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Why Your References’ Rave Reviews May Be a Waste of Time

Your impressive resume got you the interview. You built a good rapport with the panel and you are feeling confident that you might get the job. Just as you are getting ready to pull out your reference list in case you are asked for it, someone asks you to explain your relationship with your bosses and colleagues at each of your past workplaces.”  Wow! That’s a curve ball you were not expecting. Suddenly it seems that all that effort of prepping your references was a waste of time.

Some employers believe that this common practice of relying on “candidate-supplied super fans” is not objective and could be a waste of time. Deborah Aarts, senior editor at Profit Magazine wrote recently that “Candidate-supplied references are usually nothing more than glowing reviews”, and she has found other people who agree with her. The chairman of an executive search firm, as well as a small business owner, agree that the practice is flawed because “Candidates are only going to give you people who’ll say good things about them.  Well, one would imagine that that’s the point of having references!

While some may see reference checking as a waste of time, it is not going away. Employers still need performance verification from people with whom a candidate has worked. They want to make sure that the candidate can do the job, will do the job and will fit in with the company’s culture. Reference checking is a combination of asking the right questions of the candidate and the references, and administering appropriate assessments. This should help to determine if the candidate will be a good fit. The majority of times the process works, so it wouldn’t amount to being a waste of time.

The candidate also has a job to do. He or she should be ready to explain the highs and lows in each position, if and when asked. This is not the time to badmouth the boss (or ex-boss) or anyone else. If the relationship was not all that great, say so, but frame it in a way that’s open and honest. Something like:

I am not sure what George at Widget Inc. would say about me at this point since he wasn’t too happy when I resigned.  After three years in the department, I was bypassed for a promotion and asked to train the new hire. I decided it was time to explore other opportunities, and so I left for the position with ABC Company. That position represented not only a hike in salary, but the title and responsibilities were exactly what I was looking for. As you can see, I excelled in that role and was promoted within 12 months of joining the company.”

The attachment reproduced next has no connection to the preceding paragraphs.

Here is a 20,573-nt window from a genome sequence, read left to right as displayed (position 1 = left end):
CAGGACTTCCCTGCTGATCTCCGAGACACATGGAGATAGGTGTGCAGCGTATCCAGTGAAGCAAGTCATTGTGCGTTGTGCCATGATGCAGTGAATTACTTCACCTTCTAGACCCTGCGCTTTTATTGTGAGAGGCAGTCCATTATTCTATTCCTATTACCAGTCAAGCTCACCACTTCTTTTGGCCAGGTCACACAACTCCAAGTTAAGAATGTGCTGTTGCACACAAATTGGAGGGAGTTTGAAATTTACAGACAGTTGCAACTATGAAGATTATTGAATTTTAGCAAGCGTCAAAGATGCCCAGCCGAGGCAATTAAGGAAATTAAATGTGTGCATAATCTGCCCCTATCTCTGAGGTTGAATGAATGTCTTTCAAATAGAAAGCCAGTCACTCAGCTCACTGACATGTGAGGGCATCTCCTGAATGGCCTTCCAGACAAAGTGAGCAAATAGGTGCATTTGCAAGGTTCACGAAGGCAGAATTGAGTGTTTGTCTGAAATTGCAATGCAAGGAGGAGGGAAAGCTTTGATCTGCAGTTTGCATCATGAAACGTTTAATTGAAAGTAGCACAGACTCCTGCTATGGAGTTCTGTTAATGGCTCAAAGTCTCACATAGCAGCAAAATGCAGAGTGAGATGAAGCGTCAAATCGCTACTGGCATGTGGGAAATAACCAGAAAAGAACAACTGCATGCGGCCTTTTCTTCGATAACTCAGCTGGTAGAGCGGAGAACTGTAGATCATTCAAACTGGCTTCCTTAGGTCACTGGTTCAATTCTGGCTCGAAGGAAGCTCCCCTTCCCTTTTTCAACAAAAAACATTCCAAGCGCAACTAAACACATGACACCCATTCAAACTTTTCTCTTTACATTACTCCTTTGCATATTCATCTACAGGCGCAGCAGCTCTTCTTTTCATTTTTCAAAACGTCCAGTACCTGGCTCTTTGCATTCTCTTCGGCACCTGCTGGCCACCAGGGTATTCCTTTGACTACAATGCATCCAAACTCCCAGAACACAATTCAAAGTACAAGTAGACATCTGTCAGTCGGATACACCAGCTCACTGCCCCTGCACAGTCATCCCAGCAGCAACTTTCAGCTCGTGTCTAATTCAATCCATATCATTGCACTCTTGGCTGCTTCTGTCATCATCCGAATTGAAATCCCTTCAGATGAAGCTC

Most employers know that people are not perfect and that work relationships sour.  However, if a candidate is willing to be transparent and authentic and discuss the situation candidly, while focusing on lessons learned, they could end up being a better reference for themselves than anyone else could.

What are your thoughts? Is referencing checking really a waste of time?


About Daisy

Daisy Wright is an award winning certified career management coach, author, and certified resume strategist who collaborates with executives, managers, and mid-career professionals in all aspects of their job search and career. With more than 15 years in the careers industry, she has what it takes to guide you in the "Wright" direction and help you get hired FASTER! Daisy is also the Founder and Chief Encouragement Officer of the Let's GROW Project.

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  1. Daisy,

    Thanks for the insightful blog post. I’ve often wondered whether having a list of “super fan” references really helps a potential employer. From my perspective as someone who often acts as a “super fan,” I’m surprised how often my students don’t prep me properly for the call. I don’t understand what job they’ve applied for, why they want it, and what kind of positioning they are looking for from me. Some fan!

    I think that the value in checking references for an employer may sometimes be catching the reference off guard, which can tell them a lot about the candidate.

  2. Hi Eryn,

    Thanks for your perspective on the topic. Would catching a reference off guard really benefit the employer? Not too sure.

    That’s why it’s all the more important for job seekers to give an update to their references when they are about to do interviews. First, they should confirm that the person is still willing to act as a reference. Second, it takes the surprise element out of it.

    If the employer really wants to know what the reference thinks about the candidate, s/he could ask, “Would you rehire _____?”. That’s a common question that speaks volumes. Or, they could ask, “On a scale of 1 to 10, how would you rate ______?”

    Thanks again, and best wishes,


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